Rotterdam is not, perhaps, the first place that you think of when planning your holiday in the Netherlands. Nevertheless, Rotterdam apart from being one of the largest ports in the world has a lot to offer to tourists. Rotterdam suffered in the First World War, but in the Second World War the bombings almost destroyed the centre of the city. Therefore, the current appearance of the city combines meticulously restored historic buildings and sites, like the Great Church of Rotterdam, Witte Huis, Old Harbour, and City Hall with the most innovative and creative examples of modern architecture, such as Rotterdam Centraal Station, Cube Houses, and Markthal Rotterdam.So let’s start to explore the cool city of Rotterdam with an excellent example of modern architecture: Rotterdam Centraal Station.
Rotterdam Centraal Station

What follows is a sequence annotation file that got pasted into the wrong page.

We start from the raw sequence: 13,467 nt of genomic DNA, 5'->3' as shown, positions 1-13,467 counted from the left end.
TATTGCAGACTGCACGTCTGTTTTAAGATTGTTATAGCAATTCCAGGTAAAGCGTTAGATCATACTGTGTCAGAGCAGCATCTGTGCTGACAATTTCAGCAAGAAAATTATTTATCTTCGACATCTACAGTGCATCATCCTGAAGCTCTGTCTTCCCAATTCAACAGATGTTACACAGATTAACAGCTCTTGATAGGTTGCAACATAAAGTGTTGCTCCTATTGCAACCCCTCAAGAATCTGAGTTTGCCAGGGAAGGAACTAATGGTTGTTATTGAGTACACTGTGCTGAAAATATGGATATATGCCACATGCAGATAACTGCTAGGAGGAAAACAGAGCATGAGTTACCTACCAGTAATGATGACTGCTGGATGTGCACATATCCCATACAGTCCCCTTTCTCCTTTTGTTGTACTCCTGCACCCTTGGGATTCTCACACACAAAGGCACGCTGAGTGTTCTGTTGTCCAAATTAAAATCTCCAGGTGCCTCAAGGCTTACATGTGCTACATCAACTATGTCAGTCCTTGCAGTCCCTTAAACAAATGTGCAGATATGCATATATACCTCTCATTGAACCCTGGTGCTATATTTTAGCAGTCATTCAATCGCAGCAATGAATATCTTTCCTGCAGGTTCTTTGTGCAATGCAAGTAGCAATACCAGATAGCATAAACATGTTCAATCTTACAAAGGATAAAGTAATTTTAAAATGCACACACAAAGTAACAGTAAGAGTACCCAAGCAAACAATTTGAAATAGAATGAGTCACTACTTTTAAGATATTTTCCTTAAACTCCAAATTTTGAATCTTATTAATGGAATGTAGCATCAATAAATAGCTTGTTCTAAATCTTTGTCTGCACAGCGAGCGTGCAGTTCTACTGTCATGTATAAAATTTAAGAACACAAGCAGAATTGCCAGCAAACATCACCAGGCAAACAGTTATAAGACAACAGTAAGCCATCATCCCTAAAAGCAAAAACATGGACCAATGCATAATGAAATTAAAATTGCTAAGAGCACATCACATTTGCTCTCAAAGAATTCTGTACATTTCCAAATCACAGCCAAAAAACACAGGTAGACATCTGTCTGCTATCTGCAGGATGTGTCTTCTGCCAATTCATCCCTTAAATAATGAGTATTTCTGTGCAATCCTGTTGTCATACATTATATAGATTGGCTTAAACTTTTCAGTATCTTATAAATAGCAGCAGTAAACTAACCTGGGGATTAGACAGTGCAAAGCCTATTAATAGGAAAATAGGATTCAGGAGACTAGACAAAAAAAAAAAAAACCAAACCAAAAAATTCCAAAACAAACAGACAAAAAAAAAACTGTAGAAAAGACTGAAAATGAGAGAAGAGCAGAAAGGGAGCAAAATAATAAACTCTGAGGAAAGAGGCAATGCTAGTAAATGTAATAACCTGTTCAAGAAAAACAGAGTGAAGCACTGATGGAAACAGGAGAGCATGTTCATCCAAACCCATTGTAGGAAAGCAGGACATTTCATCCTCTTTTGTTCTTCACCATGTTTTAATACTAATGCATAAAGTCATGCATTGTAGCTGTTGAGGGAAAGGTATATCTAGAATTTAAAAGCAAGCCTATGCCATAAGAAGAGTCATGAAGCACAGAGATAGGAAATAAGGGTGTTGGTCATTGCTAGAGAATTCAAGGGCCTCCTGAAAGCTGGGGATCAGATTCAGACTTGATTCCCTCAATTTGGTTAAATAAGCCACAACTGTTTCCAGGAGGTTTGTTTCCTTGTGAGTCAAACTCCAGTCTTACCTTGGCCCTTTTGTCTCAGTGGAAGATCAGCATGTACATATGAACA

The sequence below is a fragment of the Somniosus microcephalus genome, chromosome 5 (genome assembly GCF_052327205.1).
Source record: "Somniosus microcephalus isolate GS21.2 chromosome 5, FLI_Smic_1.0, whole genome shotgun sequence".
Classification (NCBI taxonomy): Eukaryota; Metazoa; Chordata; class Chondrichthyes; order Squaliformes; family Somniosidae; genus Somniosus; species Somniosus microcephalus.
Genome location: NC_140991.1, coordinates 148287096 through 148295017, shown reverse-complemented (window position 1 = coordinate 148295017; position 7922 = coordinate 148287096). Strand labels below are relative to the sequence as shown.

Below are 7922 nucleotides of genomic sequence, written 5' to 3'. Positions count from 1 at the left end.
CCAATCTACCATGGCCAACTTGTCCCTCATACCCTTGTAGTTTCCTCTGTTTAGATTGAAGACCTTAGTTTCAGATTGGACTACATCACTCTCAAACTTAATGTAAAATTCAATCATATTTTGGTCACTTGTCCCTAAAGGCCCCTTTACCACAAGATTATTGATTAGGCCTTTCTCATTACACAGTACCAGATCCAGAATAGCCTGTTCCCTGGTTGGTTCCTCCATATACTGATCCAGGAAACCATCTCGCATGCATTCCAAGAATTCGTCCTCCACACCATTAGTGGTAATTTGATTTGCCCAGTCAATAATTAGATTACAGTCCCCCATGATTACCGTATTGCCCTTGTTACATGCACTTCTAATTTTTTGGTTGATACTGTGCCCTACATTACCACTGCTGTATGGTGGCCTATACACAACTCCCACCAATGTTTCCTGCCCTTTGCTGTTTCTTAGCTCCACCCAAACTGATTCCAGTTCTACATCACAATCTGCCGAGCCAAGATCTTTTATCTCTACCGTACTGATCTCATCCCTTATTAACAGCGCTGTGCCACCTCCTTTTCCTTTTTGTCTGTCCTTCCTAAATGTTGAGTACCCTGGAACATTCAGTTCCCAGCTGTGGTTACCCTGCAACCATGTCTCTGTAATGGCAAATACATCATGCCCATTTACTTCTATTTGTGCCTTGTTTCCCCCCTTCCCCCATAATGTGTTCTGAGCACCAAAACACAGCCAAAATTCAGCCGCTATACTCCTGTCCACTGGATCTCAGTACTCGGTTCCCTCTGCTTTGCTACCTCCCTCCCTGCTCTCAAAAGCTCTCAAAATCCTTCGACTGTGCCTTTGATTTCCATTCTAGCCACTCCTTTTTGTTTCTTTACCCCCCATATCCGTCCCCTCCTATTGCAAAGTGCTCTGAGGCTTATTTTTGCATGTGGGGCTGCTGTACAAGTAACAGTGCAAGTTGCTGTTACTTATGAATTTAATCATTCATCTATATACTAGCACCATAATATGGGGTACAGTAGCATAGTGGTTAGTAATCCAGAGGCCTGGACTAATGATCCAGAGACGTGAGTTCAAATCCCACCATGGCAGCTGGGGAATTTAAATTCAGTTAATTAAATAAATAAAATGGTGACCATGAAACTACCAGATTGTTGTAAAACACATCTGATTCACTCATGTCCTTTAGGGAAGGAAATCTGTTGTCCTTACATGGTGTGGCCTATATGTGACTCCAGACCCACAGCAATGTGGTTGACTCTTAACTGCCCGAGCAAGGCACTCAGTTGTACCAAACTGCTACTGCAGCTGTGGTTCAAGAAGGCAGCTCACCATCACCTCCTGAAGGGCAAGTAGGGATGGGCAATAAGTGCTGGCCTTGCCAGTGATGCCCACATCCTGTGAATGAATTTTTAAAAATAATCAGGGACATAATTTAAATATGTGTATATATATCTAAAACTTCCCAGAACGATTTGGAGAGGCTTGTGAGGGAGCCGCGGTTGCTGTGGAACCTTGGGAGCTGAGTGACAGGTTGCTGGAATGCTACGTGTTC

It is very likely that you will arrive in Rotterdam by train, so start your exploration from the train station. When Rotterdam central rail hub had achieved its maximum capacity, it was decided to open a new complex including high-speed and commuter lines. After five year long construction, Rotterdam Centraal Station was opened in 2014. The centrepiece of the design is the main entrance’s shiny boomerang-like canopy, a stainless-steel projection that is warmed by a partial cladding of wood. At the train platforms, a transparent roof is supported by wood beams. Moreover, 130,000 solar cells are spread across the roof area, making this one of the largest rooftop solar projects in Europe. If you choose to visit just one area of Rotterdam, let it be Blaak Station with many tourist attractions close to each other. Let’s start with Markthal Rotterdam.